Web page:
De Zwarte Rugzak
Marja Abbing & Marjet van Cleeff
(cover art by Roelof van der Schans)
new price not available
Synopsis (English translation below)*
Ze staan met z’n vijfen op een perron in Frankrijk. En één ding is zeker: dat vakantiekamp, daar gaan ze dus mooi niet naar toe. Al die stomme regels en gekke petjes, dat is niks voor hen. En nu hebben ze dus twee weken vakantie om precies te doen waar ze zin in hebben. Denken ze. Maar zo is het niet. Want er trekt nog een reiziger langs de rivier, en algauw weten de kinderen meer dan goed voor hen is. Wie zit wie achterna? En wat zit er in de zwarte rugzak?
There are five of them on a train platform in France. One thing is for sure: they’re not going to that summer camp. All those stupid rules and funny hats, that’s not for them. And now, they have two weeks of vacation to do whatever they like. They think. But they’re wrong. Because another traveler is following the river as well, and soon the children know more than is good for them. Who is following whom? And what’s in the black bag pack?
Somehow I’m sure children would love this book, but there’s so much wrong with it. Let’s start with the synopsis. What’s in the bag pack? Well, that’s not really a question, because that’s the first thing that happened; their bag packs were switched, so they know, from the very beginning what’s in there. It’s because they know what’s in there that they get into trouble in the first place. So uhm, that bag pack question is really very odd, that’s definitely not the main question in the book.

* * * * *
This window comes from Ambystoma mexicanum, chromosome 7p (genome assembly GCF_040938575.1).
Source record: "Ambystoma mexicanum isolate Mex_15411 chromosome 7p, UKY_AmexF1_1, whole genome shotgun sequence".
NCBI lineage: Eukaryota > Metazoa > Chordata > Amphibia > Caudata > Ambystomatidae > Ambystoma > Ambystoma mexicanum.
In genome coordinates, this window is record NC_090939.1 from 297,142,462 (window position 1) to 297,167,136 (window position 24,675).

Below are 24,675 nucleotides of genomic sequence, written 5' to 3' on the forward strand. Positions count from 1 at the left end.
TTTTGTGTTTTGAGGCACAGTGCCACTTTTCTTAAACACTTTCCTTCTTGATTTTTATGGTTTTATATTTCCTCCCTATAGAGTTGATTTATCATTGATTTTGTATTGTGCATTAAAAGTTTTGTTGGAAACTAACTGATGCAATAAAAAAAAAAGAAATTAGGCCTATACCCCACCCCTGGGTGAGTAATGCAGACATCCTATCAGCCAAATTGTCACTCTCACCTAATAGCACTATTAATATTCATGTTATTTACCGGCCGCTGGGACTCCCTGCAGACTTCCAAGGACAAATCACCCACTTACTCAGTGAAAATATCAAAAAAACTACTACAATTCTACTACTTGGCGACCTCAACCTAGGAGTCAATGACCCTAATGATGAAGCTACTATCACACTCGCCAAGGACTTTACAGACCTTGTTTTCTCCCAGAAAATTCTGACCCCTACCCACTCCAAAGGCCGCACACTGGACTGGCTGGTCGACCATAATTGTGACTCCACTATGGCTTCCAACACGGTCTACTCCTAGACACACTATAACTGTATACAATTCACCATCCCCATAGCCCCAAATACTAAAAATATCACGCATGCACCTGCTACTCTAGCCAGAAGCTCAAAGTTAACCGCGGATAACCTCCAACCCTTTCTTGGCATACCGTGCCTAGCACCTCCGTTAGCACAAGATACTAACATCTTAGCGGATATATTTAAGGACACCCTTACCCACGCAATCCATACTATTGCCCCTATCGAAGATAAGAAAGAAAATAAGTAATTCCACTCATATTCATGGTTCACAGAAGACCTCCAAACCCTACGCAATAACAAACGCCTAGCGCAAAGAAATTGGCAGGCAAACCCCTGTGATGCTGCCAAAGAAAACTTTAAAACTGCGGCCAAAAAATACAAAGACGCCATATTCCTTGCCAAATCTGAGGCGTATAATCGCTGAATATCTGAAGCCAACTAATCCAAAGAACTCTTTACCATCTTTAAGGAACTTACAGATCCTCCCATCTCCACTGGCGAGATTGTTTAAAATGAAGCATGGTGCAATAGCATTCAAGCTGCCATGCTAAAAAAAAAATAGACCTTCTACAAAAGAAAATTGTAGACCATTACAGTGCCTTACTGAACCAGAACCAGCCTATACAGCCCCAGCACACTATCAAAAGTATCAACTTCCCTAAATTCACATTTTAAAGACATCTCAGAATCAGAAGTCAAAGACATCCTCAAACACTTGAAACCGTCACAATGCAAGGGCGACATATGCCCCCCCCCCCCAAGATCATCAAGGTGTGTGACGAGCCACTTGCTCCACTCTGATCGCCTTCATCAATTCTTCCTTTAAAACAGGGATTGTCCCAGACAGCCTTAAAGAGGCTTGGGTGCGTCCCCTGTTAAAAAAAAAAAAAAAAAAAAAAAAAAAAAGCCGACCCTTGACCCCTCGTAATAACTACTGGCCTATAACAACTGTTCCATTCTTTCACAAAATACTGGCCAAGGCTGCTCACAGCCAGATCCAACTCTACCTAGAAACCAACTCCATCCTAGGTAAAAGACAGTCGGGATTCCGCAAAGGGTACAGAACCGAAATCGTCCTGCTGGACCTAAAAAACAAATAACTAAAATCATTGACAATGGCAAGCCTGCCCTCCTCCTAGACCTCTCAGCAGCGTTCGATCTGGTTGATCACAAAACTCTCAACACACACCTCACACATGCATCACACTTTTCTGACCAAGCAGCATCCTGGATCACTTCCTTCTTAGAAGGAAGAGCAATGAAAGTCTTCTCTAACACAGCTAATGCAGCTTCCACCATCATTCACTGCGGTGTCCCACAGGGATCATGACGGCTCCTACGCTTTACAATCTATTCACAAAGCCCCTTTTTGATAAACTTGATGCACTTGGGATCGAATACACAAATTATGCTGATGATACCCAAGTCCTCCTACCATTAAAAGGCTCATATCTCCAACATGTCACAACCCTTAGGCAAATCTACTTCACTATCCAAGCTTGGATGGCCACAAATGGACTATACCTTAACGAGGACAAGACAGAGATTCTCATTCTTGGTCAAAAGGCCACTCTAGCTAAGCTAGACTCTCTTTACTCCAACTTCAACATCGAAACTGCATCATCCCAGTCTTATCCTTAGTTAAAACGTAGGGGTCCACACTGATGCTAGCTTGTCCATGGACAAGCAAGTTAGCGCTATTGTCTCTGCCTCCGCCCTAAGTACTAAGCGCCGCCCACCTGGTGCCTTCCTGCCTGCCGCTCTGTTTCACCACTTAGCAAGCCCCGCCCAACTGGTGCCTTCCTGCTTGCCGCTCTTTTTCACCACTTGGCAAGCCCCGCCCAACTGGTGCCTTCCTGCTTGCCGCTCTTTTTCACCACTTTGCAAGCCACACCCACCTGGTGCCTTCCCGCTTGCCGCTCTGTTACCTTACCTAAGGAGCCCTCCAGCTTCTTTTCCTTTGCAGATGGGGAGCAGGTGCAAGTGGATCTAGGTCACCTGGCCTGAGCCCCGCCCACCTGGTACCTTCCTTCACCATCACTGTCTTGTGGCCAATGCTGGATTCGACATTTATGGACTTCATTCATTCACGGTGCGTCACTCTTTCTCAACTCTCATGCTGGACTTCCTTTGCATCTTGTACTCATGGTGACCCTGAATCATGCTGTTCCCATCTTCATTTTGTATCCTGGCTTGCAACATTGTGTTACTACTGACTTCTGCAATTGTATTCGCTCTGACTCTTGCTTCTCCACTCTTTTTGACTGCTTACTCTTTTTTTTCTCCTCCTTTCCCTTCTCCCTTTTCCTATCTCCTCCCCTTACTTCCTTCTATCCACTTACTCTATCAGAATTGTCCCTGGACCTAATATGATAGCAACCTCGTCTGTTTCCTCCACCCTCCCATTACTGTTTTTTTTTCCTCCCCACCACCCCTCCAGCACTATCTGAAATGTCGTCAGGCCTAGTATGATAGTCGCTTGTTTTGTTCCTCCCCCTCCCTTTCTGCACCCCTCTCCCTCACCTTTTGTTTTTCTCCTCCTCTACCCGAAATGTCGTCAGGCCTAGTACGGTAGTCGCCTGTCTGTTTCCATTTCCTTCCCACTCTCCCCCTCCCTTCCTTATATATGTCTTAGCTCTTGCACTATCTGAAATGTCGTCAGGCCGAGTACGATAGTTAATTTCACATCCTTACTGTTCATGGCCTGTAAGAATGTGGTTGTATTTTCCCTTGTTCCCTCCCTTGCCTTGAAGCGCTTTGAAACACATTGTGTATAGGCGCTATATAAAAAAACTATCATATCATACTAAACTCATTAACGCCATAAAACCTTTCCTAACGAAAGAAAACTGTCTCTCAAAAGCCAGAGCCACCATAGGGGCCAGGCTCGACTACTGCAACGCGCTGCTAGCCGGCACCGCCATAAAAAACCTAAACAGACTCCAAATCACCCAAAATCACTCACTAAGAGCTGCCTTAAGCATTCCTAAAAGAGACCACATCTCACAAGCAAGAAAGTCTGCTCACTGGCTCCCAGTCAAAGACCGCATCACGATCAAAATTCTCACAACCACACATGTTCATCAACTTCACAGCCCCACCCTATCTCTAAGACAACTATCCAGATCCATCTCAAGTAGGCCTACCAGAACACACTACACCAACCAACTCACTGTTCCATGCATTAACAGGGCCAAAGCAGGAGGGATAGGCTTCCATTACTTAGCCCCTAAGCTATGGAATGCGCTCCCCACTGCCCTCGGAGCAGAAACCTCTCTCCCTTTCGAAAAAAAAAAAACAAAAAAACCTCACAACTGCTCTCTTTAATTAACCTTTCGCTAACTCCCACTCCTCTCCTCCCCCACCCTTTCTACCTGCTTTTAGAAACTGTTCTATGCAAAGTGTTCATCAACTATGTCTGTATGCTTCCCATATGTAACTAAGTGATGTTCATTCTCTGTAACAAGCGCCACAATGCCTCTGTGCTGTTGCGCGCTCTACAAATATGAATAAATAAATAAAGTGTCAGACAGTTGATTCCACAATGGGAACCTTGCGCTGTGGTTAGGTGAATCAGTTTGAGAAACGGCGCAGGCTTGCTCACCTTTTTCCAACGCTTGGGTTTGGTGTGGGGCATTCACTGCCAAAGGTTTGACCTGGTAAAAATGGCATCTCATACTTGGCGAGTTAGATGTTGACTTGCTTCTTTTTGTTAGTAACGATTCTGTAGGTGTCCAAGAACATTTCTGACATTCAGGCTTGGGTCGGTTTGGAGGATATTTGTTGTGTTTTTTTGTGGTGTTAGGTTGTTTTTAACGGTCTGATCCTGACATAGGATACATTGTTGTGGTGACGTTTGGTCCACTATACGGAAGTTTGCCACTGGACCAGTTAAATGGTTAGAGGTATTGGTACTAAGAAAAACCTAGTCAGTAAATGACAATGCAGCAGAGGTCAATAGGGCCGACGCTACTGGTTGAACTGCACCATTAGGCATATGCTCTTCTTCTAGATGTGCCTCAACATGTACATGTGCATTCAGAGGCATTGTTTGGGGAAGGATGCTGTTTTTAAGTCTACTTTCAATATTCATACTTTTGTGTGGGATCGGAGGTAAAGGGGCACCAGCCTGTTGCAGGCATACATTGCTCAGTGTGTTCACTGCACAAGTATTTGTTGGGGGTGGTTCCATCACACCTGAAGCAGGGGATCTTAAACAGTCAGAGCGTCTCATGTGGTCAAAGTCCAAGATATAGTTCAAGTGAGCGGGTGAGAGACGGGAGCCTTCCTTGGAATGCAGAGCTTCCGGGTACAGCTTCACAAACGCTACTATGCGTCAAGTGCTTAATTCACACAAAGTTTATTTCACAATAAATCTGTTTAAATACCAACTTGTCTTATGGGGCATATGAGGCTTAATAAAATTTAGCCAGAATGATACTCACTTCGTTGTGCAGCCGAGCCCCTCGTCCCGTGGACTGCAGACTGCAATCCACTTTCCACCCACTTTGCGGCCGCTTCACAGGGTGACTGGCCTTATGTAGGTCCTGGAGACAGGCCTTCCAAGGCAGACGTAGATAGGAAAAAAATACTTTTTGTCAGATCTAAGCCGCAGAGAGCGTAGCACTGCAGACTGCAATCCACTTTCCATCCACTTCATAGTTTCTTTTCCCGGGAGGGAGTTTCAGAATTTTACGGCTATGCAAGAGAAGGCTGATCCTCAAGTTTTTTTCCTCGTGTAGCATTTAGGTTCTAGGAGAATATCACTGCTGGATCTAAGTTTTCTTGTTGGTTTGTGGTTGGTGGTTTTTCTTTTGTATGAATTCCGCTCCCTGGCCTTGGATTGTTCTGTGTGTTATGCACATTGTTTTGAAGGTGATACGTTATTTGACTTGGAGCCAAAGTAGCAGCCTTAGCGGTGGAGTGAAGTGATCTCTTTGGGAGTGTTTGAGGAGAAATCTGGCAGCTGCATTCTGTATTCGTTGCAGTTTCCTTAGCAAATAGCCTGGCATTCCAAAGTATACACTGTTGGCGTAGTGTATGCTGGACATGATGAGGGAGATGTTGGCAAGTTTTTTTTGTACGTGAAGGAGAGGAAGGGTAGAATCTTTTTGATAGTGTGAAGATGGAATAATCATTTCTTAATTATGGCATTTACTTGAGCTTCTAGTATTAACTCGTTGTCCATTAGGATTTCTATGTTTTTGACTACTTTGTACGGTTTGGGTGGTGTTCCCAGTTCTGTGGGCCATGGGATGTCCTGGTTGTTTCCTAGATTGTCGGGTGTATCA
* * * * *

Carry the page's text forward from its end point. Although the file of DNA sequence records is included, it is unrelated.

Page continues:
The writing itself isn’t horrible, just average though. So, no problems there. However that extra point of view they added in italics is annoying. Yes, it makes it a little scarier, but then there’s also parts that the children in the book never find out about and only the reader knows. Exciting, right? Maybe, but also unnecessary and annoying; it doesn’t add to the story. The mini extra italics plot isn’t a problem in the end, because carelessness and an accident save the day. Odd thing is that no one knew the day even needed saving.
The characters themselves are very strange. Yes, they’re kids, but that doesn’t explain very much. They go on a train to go to a camp in France and then decide when they’re there, to not go to the camp, but hang out together; they hadn’t even met until just about on the platform in France! So, why were they on that train in the first place if they really didn’t want to go? They can follow scary people around in France, in the middle of nowhere, but not tell their parents they don’t want to go to summer camp?
Then we get to all the adults they encounter in the book. None of them, NONE OF THEM(!) thought it was slightly curious to see children walking about the towns by themselves at all times? Hmm, ok, maybe. But when you invite children over to your house, so they can stay with you, you know there’s no parents. Still, no one decides to even ask them about it, let alone call the authorities. It’s definitely implied a bunch of these adults knew they children were all by themselves, but oh well, let them just wander around. (The oldest in the book are 13!)
There’s also some insensitivity to difficult topics; murder, assault, hitch hiking. As well as some bad information about how to deal with hypothermia (don’t make them walk when they’re near dead, and don’t give then alcohol!) as well as marble (it’s not THAT easy to break).
I gave three stars because all in all, it’s a very adventurous book that kids are going to love, but there’s just so much wrong with it. I wish some of these things had just been addressed better. The three stars are for the kids.